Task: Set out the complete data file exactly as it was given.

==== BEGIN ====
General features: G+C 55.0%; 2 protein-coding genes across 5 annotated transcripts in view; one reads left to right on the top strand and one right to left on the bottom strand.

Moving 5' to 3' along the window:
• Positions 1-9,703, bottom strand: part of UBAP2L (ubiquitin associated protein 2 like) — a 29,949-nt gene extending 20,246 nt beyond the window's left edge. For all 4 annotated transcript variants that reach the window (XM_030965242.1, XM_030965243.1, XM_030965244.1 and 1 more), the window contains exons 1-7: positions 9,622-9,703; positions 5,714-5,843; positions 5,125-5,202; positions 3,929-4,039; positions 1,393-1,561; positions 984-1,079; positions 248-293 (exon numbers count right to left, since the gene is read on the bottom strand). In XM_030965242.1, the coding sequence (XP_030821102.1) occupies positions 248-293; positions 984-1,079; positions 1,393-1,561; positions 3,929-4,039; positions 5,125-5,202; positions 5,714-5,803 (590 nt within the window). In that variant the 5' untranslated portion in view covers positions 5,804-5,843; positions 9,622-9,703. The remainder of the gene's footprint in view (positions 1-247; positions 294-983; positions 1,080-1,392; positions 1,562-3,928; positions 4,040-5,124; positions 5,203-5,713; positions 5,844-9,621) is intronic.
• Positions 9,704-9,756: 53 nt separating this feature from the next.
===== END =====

General features: G+C 55.0%; 2 protein-coding genes across 5 annotated transcripts in view; one reads left to right on the top strand and one right to left on the bottom strand.

Moving 5' to 3' along the window:
• Positions 1-9,703, bottom strand: part of UBAP2L (ubiquitin associated protein 2 like) — a 29,949-nt gene extending 20,246 nt beyond the window's left edge. For all 4 annotated transcript variants that reach the window (XM_030965242.1, XM_030965243.1, XM_030965244.1 and 1 more), the window contains exons 1-7: positions 9,622-9,703; positions 5,714-5,843; positions 5,125-5,202; positions 3,929-4,039; positions 1,393-1,561; positions 984-1,079; positions 248-293 (exon numbers count right to left, since the gene is read on the bottom strand). In XM_030965242.1, the coding sequence (XP_030821102.1) occupies positions 248-293; positions 984-1,079; positions 1,393-1,561; positions 3,929-4,039; positions 5,125-5,202; positions 5,714-5,803 (590 nt within the window). In that variant the 5' untranslated portion in view covers positions 5,804-5,843; positions 9,622-9,703. The remainder of the gene's footprint in view (positions 1-247; positions 294-983; positions 1,080-1,392; positions 1,562-3,928; positions 4,040-5,124; positions 5,203-5,713; positions 5,844-9,621) is intronic.
• Positions 9,704-9,756: 53 nt separating this feature from the next.